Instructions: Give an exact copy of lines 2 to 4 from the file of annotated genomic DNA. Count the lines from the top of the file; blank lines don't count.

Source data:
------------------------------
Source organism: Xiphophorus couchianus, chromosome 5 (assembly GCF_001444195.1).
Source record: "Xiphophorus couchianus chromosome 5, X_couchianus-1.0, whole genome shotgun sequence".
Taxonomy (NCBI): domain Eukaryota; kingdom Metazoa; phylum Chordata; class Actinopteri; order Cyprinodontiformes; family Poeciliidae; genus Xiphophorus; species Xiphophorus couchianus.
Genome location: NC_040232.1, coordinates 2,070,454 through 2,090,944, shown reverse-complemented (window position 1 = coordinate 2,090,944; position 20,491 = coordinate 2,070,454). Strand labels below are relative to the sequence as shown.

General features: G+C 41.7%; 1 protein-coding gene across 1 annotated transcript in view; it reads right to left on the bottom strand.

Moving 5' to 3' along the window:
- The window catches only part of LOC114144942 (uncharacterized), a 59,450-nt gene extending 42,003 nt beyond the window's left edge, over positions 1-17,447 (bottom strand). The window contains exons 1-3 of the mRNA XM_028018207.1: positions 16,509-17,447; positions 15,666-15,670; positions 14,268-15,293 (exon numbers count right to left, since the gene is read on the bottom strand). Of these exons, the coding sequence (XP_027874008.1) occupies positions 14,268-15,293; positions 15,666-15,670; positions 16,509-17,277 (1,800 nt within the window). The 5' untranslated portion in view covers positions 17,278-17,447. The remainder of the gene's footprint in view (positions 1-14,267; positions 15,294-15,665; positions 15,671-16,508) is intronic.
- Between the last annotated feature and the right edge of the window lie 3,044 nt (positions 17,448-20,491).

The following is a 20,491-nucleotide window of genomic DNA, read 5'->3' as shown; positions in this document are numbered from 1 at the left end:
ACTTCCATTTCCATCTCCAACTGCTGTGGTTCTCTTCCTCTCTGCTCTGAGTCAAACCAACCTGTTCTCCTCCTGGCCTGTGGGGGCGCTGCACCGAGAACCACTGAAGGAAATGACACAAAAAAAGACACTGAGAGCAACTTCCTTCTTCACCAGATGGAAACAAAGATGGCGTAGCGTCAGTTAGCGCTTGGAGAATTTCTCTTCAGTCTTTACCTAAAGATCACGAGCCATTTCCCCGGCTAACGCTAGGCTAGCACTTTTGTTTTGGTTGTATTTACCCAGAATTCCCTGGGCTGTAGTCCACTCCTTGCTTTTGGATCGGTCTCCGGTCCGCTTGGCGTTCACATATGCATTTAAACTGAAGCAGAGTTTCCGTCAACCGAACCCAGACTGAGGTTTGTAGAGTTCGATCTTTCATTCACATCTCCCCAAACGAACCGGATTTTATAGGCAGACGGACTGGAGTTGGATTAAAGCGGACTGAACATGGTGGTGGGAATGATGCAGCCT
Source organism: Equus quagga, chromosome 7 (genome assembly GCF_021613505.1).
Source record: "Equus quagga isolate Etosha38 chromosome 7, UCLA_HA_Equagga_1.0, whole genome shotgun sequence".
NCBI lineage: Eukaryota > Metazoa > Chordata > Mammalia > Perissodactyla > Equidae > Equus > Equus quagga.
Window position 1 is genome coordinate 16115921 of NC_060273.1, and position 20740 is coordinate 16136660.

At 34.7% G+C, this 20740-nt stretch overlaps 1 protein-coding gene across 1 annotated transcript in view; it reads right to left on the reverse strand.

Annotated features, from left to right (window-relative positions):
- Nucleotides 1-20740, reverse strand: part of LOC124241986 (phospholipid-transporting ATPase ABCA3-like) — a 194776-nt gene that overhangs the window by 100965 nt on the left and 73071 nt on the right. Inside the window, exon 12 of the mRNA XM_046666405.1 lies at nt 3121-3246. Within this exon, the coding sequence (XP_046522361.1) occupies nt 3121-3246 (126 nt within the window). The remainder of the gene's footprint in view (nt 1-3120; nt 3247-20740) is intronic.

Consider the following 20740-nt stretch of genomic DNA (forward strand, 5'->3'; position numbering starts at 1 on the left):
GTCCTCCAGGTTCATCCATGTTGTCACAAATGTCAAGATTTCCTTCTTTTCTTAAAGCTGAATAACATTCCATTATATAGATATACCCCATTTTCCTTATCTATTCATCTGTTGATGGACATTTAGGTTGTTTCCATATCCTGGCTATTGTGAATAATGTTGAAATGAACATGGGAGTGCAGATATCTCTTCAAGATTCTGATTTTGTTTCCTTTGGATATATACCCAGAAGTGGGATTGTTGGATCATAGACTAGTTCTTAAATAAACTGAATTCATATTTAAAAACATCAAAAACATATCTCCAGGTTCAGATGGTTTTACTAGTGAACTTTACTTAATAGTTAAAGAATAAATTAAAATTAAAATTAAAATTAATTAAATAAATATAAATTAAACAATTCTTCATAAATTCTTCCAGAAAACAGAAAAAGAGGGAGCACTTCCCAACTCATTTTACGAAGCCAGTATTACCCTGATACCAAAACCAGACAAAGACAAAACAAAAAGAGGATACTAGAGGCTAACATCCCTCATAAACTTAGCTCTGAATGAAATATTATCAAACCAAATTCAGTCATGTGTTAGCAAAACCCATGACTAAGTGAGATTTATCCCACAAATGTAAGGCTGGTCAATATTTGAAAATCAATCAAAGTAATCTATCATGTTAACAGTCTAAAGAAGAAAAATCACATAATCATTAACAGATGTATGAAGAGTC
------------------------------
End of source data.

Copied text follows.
Source record: "Xiphophorus couchianus chromosome 5, X_couchianus-1.0, whole genome shotgun sequence".
Taxonomy (NCBI): domain Eukaryota; kingdom Metazoa; phylum Chordata; class Actinopteri; order Cyprinodontiformes; family Poeciliidae; genus Xiphophorus; species Xiphophorus couchianus.
Genome location: NC_040232.1, coordinates 2,070,454 through 2,090,944, shown reverse-complemented (window position 1 = coordinate 2,090,944; position 20,491 = coordinate 2,070,454). Strand labels below are relative to the sequence as shown.